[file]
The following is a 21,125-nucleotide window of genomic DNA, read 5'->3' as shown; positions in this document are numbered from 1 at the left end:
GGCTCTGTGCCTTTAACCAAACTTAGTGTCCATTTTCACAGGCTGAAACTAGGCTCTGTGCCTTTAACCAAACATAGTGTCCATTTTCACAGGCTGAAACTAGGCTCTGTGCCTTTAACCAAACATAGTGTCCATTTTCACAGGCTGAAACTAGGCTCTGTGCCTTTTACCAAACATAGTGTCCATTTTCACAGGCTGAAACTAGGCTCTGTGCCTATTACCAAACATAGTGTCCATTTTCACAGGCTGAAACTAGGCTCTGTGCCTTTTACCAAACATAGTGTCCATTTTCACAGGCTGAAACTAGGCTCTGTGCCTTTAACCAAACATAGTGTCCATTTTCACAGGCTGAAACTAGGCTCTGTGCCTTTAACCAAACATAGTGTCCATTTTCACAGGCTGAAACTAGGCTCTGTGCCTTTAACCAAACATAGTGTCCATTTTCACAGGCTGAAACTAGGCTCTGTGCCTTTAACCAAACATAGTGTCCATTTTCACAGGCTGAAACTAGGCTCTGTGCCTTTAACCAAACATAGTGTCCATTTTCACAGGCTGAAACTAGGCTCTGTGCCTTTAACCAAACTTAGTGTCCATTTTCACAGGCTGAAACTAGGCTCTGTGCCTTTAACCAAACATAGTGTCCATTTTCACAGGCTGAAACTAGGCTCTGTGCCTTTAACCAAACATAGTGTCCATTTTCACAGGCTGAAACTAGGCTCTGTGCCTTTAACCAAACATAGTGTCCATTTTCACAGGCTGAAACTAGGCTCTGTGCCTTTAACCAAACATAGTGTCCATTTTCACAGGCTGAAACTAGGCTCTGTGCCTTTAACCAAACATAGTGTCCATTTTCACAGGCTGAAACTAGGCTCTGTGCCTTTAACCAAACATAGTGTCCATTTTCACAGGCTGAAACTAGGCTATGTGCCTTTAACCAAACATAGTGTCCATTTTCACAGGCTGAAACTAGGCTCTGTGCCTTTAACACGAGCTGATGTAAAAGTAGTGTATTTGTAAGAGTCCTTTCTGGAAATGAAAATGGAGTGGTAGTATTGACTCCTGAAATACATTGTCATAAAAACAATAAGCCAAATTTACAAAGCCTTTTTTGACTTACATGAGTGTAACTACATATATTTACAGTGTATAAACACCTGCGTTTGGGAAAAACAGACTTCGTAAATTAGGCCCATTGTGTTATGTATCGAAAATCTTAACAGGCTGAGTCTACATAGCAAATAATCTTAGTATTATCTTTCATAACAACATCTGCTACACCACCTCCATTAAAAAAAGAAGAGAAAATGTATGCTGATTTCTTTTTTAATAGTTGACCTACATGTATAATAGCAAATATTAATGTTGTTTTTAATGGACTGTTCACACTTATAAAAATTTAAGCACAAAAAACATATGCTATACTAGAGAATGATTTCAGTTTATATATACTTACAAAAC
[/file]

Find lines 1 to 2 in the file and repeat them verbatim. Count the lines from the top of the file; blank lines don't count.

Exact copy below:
The following is a 21,125-nucleotide window of genomic DNA, read 5'->3' as shown; positions in this document are numbered from 1 at the left end:
GGCTCTGTGCCTTTAACCAAACTTAGTGTCCATTTTCACAGGCTGAAACTAGGCTCTGTGCCTTTAACCAAACATAGTGTCCATTTTCACAGGCTGAAACTAGGCTCTGTGCCTTTAACCAAACATAGTGTCCATTTTCACAGGCTGAAACTAGGCTCTGTGCCTTTTACCAAACATAGTGTCCATTTTCACAGGCTGAAACTAGGCTCTGTGCCTATTACCAAACATAGTGTCCATTTTCACAGGCTGAAACTAGGCTCTGTGCCTTTTACCAAACATAGTGTCCATTTTCACAGGCTGAAACTAGGCTCTGTGCCTTTAACCAAACATAGTGTCCATTTTCACAGGCTGAAACTAGGCTCTGTGCCTTTAACCAAACATAGTGTCCATTTTCACAGGCTGAAACTAGGCTCTGTGCCTTTAACCAAACATAGTGTCCATTTTCACAGGCTGAAACTAGGCTCTGTGCCTTTAACCAAACATAGTGTCCATTTTCACAGGCTGAAACTAGGCTCTGTGCCTTTAACCAAACATAGTGTCCATTTTCACAGGCTGAAACTAGGCTCTGTGCCTTTAACCAAACTTAGTGTCCATTTTCACAGGCTGAAACTAGGCTCTGTGCCTTTAACCAAACATAGTGTCCATTTTCACAGGCTGAAACTAGGCTCTGTGCCTTTAACCAAACATAGTGTCCATTTTCACAGGCTGAAACTAGGCTCTGTGCCTTTAACCAAACATAGTGTCCATTTTCACAGGCTGAAACTAGGCTCTGTGCCTTTAACCAAACATAGTGTCCATTTTCACAGGCTGAAACTAGGCTCTGTGCCTTTAACCAAACATAGTGTCCATTTTCACAGGCTGAAACTAGGCTCTGTGCCTTTAACCAAACATAGTGTCCATTTTCACAGGCTGAAACTAGGCTATGTGCCTTTAACCAAACATAGTGTCCATTTTCACAGGCTGAAACTAGGCTCTGTGCCTTTAACACGAGCTGATGTAAAAGTAGTGTATTTGTAAGAGTCCTTTCTGGAAATGAAAATGGAGTGGTAGTATTGACTCCTGAAATACATTGTCATAAAAACAATAAGCCAAATTTACAAAGCCTTTTTTGACTTACATGAGTGTAACTACATATATTTACAGTGTATAAACACCTGCGTTTGGGAAAAACAGACTTCGTAAATTAGGCCCATTGTGTTATGTATCGAAAATCTTAACAGGCTGAGTCTACATAGCAAATAATCTTAGTATTATCTTTCATAACAACATCTGCTACACCACCTCCATTAAAAAAAGAAGAGAAAATGTATGCTGATTTCTTTTTTAATAGTTGACCTACATGTATAATAGCAAATATTAATGTTGTTTTTAATGGACTGTTCACACTTATAAAAATTTAAGCACAAAAAACATATGCTATACTAGAGAATGATTTCAGTTTATATATACTTACAAAAC